For a moment they stood there, in the middle of the crowd, facing one another. Then, Mal left. He didn’t know where he was going, of who he would be offending by going there, he just knew he had to get out. He could see people staring, hear Heather’s strangled cries of “where are you….” But he didn’t care. Malcolm Reynolds didn’t care. He needed to be gone.

“Whoa, son,” Someone grabbed his arm. Made him stop. Mal looked up. Morris Kentdale. Perfect. “Where you hurryin’ off to?”

“Don’t know,” Mal said, shaking off the older man’s grip. “Don’t care.”

“Well, if that’s the case, why don’t’cha come with me for a spell?” the older man offered, throwing his massive arm over Mal’s shoulders and pulling him in a different direction. “Never did give you a tour of the ol’ – well, new – factory, did I? Imagine the party will get along just fine while we rectify that situation, don’t ya think?”

Mal cast a glance behind him. Inara. He didn’t know where she was now, and he desperately wanted to. He wanted to see her on the dance floor, twirling about, or sitting at one of the tables with the other women, talking up a storm, He wanted to hear her laugh or see her smile. He wanted… but she wasn’t there, and even if she was, everything he saw would be an illusion, a dream. She wouldn’t really be laughing or smiling. She might really be dancing but it didn’t matter. It just didn’t…

Mal turned to Kentdale. “Yeah,” he said, “I reckon everyone will handle themselves just fine.”


“Gilbert, it’s all right,” Inara said in her most patient tone. “Why don’t you just sit down a moment, and I’ll fetch you some water. Just sit down. It’s all right. Everything’s going to be all right.” She had him sitting on a bench outside of the gentlemen’s restroom, his collar undone, head between his knees. She had expected him to be uncomfortable, but not to breakdown. People didn’t breakdown because of lies, not unless they were big lies. Big, bad, lies. Inara clutched her bag in her right hand, rubbing his back with the other.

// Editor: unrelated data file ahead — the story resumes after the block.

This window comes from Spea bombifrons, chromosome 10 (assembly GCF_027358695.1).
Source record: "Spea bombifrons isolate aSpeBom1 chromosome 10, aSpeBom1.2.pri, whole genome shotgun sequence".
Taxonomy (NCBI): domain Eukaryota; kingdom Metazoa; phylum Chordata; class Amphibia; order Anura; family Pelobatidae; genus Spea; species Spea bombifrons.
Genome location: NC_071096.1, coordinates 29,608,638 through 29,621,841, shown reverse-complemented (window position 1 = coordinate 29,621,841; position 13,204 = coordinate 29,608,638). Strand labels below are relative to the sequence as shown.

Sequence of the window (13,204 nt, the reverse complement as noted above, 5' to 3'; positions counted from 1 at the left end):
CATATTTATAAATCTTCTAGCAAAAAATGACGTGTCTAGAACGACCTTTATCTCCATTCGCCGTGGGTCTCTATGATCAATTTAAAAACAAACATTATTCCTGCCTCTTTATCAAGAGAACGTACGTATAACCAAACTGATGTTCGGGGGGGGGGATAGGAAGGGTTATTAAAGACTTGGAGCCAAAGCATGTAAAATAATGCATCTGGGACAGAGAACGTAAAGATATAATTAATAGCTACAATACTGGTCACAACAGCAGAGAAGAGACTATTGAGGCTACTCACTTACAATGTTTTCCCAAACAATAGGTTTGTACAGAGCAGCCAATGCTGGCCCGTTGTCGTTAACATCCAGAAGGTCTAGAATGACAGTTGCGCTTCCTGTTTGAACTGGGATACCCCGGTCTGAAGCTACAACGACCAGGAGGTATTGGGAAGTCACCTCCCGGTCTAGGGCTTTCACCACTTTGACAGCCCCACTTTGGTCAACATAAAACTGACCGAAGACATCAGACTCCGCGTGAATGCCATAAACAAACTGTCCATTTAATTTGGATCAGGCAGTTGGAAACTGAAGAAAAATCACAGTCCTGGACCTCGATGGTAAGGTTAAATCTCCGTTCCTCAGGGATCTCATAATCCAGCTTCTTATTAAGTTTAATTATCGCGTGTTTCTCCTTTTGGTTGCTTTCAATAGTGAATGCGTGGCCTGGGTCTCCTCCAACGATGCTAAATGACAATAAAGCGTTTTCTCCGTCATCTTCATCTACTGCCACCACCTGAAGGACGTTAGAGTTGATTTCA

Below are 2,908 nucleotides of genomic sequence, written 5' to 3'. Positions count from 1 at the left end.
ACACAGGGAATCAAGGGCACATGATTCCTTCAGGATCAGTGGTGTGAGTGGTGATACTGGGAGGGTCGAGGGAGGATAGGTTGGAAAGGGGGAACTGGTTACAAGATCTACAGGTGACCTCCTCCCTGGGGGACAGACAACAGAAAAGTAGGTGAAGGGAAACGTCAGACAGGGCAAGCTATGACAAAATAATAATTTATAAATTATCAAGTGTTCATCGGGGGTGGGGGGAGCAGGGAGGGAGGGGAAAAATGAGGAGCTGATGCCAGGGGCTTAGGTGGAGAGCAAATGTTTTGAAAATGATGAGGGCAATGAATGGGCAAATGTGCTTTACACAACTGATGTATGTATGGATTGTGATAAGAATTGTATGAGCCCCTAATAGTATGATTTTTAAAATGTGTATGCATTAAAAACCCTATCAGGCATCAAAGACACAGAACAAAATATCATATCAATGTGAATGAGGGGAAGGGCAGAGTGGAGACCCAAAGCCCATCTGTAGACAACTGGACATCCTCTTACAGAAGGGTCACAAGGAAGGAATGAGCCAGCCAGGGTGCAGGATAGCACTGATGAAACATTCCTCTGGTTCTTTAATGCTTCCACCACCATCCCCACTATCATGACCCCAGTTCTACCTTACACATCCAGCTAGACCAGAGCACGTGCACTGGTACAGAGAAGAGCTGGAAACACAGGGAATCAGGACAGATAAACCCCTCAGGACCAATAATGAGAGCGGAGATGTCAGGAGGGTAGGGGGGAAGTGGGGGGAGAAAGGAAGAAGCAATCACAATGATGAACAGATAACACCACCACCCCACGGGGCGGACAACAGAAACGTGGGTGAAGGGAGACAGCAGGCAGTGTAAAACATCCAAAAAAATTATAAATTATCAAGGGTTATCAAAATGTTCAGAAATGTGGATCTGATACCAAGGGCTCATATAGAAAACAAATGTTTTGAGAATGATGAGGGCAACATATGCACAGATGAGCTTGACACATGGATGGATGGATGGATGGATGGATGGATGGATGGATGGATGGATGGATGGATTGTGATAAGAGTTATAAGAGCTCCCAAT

“It… this isn’t… I never wanted any of it,” he whispered. “I never had a choice. The mayor and the s-s-senator made one choice and Heather made another and… I’m sorry… I’m so, so sorry….”

“Gilbert, you have nothing to be sorry for…”

“But I do,” he cried sharply. “I do… I do…. And it’s not fair to you…. You’re beautiful and kind, and-and I didn’t think you’d come for this… I asked Heather to drive you both away so you wouldn’t come for this….”

“Its okay, Gilbert, its all right,” she whispered softly. “Whatever’s wrong, whatever’s happening, we can handle it together. Just tell me what’s bothering you. Tell me what’s on your mind.”

He looked up at her, blue eyes quivering. She could see it in every inch of his body. Shallow breathing. Shaking hands. Quaking lips. Sweat pouring down his neck in buckets. Pale, clammy skin. Repeated grimaces, as if Gilbert was in pain, but he wasn’t in pain: Gilbert Crane was afraid. He was utterly terrified. He looked at her like he was facing the end of the world, like he was standing at the edge of a dark abyss with nothing to grab onto. Inara tried to breath through the sinking feeling in her stomach, but she couldn’t.

“We really did try to drive both of you away. It was the plan all along, ever since Heather contacted you, since before you even landed,” Gilbert said, looking her in the eyes. “Using you as an excuse to bail on the job wasn’t part of the plan, but when the opportunity presented itself, we both agreed it was for the best. We thought your captain would leave in anger. Leave Heather high and dry to attend the ball alone, and take you with him. I didn’t want you to come. I didn’t want either of you to come.” Inara took Gilbert’s hand into hers as he began to cry. “I thought it was the right thing to do.

“You see,” Gilbert said, crying freely, “there’s a bomb. Two bombs. One here, and one in the factory.”

Inara tried to keep breathing. She couldn’t.

“How long?” she grabbed his shoulders, shaking them. “Gilbert, how long!”

His voice was weak and lifeless. His gaze was vacant, like he was already gone